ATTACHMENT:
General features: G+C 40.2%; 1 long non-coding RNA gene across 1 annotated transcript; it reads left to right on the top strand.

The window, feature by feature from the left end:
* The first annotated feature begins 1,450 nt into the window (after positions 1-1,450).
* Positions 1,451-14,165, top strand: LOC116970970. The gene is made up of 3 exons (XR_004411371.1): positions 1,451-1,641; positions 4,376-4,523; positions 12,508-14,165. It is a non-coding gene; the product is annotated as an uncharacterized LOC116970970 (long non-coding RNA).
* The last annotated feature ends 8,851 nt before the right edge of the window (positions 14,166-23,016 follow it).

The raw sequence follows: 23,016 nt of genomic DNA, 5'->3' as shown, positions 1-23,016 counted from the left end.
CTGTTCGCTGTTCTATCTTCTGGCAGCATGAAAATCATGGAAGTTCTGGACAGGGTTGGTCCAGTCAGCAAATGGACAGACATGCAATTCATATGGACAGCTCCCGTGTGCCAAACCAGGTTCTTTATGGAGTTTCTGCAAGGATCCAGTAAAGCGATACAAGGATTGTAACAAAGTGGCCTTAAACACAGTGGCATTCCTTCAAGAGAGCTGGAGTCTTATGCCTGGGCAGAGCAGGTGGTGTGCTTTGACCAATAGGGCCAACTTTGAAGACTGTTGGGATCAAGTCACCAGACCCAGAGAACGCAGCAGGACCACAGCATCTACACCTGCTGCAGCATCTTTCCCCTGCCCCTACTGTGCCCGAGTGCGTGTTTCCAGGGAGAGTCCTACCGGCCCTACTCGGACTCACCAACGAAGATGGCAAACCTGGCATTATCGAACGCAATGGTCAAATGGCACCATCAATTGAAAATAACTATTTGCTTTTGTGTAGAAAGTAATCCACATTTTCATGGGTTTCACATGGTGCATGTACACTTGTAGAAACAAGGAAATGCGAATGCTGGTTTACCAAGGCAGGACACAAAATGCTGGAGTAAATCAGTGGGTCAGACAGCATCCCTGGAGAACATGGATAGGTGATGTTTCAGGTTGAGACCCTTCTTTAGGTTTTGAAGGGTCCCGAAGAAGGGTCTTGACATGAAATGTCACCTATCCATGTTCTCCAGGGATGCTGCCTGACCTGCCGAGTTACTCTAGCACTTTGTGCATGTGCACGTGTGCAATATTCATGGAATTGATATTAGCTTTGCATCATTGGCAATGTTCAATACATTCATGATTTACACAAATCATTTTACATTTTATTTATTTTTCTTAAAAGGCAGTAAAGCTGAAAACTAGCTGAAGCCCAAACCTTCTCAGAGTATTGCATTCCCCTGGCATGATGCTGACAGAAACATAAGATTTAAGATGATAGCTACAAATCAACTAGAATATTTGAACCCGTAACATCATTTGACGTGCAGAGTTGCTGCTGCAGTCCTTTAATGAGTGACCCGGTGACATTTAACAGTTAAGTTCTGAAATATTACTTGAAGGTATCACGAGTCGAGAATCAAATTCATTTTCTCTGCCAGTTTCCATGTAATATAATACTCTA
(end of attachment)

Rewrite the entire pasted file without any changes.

General features: G+C 40.2%; 1 long non-coding RNA gene across 1 annotated transcript; it reads left to right on the top strand.

The window, feature by feature from the left end:
* The first annotated feature begins 1,450 nt into the window (after positions 1-1,450).
* Positions 1,451-14,165, top strand: LOC116970970. The gene is made up of 3 exons (XR_004411371.1): positions 1,451-1,641; positions 4,376-4,523; positions 12,508-14,165. It is a non-coding gene; the product is annotated as an uncharacterized LOC116970970 (long non-coding RNA).
* The last annotated feature ends 8,851 nt before the right edge of the window (positions 14,166-23,016 follow it).

The raw sequence follows: 23,016 nt of genomic DNA, 5'->3' as shown, positions 1-23,016 counted from the left end.
CTGTTCGCTGTTCTATCTTCTGGCAGCATGAAAATCATGGAAGTTCTGGACAGGGTTGGTCCAGTCAGCAAATGGACAGACATGCAATTCATATGGACAGCTCCCGTGTGCCAAACCAGGTTCTTTATGGAGTTTCTGCAAGGATCCAGTAAAGCGATACAAGGATTGTAACAAAGTGGCCTTAAACACAGTGGCATTCCTTCAAGAGAGCTGGAGTCTTATGCCTGGGCAGAGCAGGTGGTGTGCTTTGACCAATAGGGCCAACTTTGAAGACTGTTGGGATCAAGTCACCAGACCCAGAGAACGCAGCAGGACCACAGCATCTACACCTGCTGCAGCATCTTTCCCCTGCCCCTACTGTGCCCGAGTGCGTGTTTCCAGGGAGAGTCCTACCGGCCCTACTCGGACTCACCAACGAAGATGGCAAACCTGGCATTATCGAACGCAATGGTCAAATGGCACCATCAATTGAAAATAACTATTTGCTTTTGTGTAGAAAGTAATCCACATTTTCATGGGTTTCACATGGTGCATGTACACTTGTAGAAACAAGGAAATGCGAATGCTGGTTTACCAAGGCAGGACACAAAATGCTGGAGTAAATCAGTGGGTCAGACAGCATCCCTGGAGAACATGGATAGGTGATGTTTCAGGTTGAGACCCTTCTTTAGGTTTTGAAGGGTCCCGAAGAAGGGTCTTGACATGAAATGTCACCTATCCATGTTCTCCAGGGATGCTGCCTGACCTGCCGAGTTACTCTAGCACTTTGTGCATGTGCACGTGTGCAATATTCATGGAATTGATATTAGCTTTGCATCATTGGCAATGTTCAATACATTCATGATTTACACAAATCATTTTACATTTTATTTATTTTTCTTAAAAGGCAGTAAAGCTGAAAACTAGCTGAAGCCCAAACCTTCTCAGAGTATTGCATTCCCCTGGCATGATGCTGACAGAAACATAAGATTTAAGATGATAGCTACAAATCAACTAGAATATTTGAACCCGTAACATCATTTGACGTGCAGAGTTGCTGCTGCAGTCCTTTAATGAGTGACCCGGTGACATTTAACAGTTAAGTTCTGAAATATTACTTGAAGGTATCACGAGTCGAGAATCAAATTCATTTTCTCTGCCAGTTTCCATGTAATATAATACTCTA